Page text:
9 Things I Learned Working Remotely in Central America

Ashley Holmes, VP, Petley Hare

The longest trip my family ever went on was the month we spent away on my maternity leave and we were hooked. From that point forward, I made a goal to eventually live and work remotely with my family in another country. When Covid struck, my new workplace was my home office and the seed was planted—is there really a difference between working in my home or in another country? When I spoke to our President about spending the next few months abroad, he was 100% on board. He knew I was committed to my work and where I worked was inconsequential. What was once a far-fetched dream, became our new reality. 

We traveled over 1800 kilometers across Costa Rica, tackled homeschooling with our son, immersed ourselves in the culture, all while leading an amazing company through some pretty heavy transitions. Working remotely was in many ways like working from home, however, I learned a lot along the way that I thought I could share with others who might find themselves in the same position. 

1. You will only be as productive as your internet connection. 

The most obvious and most important factor in your success is robust and reliable internet access. Before booking our homes in Costa Rica, I read every review looking for others who had worked there remotely and families referencing wifi for streaming multiple devices to gauge prior guests’ experiences. I asked the owners to confirm their internet speeds, and once they shared that information, I asked for speed tests. If I were to be without the internet, I would consider the alternatives, like hotspotting from my cell phone and the associated cost of data, as well as local coffee shops where I’d be able to work.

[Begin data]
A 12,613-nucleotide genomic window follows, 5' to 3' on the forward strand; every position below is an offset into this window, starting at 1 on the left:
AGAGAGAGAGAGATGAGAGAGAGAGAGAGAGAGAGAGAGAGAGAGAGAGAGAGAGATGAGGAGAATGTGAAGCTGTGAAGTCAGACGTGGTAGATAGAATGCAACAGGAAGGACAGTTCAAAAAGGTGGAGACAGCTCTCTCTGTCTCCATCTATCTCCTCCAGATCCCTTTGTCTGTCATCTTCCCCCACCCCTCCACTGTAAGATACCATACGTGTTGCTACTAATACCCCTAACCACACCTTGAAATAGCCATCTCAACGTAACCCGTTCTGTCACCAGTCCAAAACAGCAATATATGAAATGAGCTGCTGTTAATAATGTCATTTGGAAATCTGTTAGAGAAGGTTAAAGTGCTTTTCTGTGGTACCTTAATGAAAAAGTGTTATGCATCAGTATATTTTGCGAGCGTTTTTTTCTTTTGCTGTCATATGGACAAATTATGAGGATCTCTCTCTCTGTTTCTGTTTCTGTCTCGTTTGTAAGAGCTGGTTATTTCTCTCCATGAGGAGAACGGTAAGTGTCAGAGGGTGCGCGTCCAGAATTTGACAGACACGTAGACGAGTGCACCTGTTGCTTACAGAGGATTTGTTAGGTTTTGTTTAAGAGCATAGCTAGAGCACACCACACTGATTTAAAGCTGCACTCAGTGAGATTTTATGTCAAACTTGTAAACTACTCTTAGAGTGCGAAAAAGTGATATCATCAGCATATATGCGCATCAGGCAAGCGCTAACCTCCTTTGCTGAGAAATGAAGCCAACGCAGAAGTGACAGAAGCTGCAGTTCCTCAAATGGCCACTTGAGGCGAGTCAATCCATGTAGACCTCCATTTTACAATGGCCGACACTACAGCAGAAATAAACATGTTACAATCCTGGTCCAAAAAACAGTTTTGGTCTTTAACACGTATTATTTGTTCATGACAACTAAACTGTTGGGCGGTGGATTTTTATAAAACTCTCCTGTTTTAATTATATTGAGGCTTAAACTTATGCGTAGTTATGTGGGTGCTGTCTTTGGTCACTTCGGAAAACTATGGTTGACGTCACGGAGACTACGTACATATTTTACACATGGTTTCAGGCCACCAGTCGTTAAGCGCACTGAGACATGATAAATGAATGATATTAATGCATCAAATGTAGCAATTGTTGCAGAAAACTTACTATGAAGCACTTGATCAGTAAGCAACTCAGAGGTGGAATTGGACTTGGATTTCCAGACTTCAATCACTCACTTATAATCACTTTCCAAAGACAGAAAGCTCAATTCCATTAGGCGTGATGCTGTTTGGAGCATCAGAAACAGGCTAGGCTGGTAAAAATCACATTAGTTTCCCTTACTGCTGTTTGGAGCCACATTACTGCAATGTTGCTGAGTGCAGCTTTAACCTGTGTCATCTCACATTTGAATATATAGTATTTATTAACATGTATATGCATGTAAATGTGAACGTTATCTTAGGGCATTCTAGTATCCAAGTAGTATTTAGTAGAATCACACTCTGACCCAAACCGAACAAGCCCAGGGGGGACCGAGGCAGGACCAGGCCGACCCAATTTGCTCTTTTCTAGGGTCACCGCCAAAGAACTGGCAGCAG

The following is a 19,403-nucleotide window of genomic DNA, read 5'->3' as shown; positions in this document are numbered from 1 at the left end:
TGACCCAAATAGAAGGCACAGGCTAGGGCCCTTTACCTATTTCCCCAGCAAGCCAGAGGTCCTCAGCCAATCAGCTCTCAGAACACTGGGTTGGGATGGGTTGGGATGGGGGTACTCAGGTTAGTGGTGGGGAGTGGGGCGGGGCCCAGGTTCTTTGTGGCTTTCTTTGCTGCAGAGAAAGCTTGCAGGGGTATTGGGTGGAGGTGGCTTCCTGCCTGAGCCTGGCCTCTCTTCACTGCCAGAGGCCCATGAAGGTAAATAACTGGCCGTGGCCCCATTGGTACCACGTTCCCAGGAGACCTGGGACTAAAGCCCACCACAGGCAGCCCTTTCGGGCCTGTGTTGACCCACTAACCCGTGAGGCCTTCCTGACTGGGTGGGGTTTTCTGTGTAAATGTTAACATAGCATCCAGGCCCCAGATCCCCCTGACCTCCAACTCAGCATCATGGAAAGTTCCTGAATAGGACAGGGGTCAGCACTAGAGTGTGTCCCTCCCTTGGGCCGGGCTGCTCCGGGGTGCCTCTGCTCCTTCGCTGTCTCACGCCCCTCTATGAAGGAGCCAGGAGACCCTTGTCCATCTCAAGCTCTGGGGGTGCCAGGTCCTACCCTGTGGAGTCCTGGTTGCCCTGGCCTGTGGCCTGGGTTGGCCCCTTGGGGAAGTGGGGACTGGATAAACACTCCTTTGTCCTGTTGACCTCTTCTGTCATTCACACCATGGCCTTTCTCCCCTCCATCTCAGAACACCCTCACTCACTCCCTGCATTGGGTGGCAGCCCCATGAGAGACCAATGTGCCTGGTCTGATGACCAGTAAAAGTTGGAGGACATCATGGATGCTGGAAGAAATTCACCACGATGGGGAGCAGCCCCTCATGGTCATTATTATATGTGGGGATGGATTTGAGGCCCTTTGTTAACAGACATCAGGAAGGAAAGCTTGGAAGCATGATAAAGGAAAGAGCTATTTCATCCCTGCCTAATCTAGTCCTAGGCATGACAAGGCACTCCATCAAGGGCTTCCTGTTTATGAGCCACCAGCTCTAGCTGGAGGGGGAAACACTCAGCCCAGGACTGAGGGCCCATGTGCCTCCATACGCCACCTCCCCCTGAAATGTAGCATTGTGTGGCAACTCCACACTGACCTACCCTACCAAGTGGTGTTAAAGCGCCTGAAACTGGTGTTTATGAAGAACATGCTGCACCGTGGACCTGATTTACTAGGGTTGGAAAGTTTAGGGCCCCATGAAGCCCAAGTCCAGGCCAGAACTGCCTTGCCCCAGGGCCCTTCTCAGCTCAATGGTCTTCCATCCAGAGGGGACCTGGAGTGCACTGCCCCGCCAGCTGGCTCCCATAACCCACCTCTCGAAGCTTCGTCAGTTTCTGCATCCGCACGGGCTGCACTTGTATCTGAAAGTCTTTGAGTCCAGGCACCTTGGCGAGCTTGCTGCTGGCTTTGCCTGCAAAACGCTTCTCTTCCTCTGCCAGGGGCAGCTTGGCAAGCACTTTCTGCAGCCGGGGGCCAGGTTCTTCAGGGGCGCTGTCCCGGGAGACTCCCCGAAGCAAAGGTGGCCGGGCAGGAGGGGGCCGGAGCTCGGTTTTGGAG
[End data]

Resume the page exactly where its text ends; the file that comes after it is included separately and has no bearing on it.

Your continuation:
2. You still need a proper setup. 

If you have ever tried to work at your kitchen table while all your family is bustling around you, you know it’s not conducive to remote work. I made this mistake at the first place we stayed, hoping we could plan our days around my work schedule, but this proved too challenging and my family’s presence was too distracting. I spent one day in our common area before moving to a bedroom, but there was no desk. I had my computer on a bookcase while sitting on a kitchen chair plus two pillows to be at the right height, and my feet on a suitcase. Our second home had a proper desk in a quiet area and it was a game-changer. 

3. Time zone differences will make or break you and just one hour can change your whole day. 

When we arrived, the time difference was one hour. This was perfect. We were up early anyway, so a 7:30 start to the day meant there was time to walk to the beach to catch a couple of hours of family time before the sunset. It was a dream. Suddenly that changed when Ontario moved to Daylight Savings time, and I hadn’t realized Costa Rica wouldn’t be doing the same. The time difference was now two hours instead of one. My morning routine disappeared. I looked forward to more time in the afternoons, but I had a tough time adjusting to finishing earlier and I’d often keep working until the same time I had been. I can’t imagine doing any more than a two hour difference, which would limit where I would consider doing this in the future. 

4. Co-working spaces provide a unique opportunity to meet other digital nomads. 

I had tried to find a co-working space many times during our stay, but we were in more remote areas and I kept coming up short. Eventually I discovered a brand new co-working space near where we were staying. I was only able to visit a few times, but it was terrific. It was nice to get out of the house, get a coffee, enjoy a change of scenery, and get some work done. It’s also an incredible way to connect with other digital nomads and make local friends.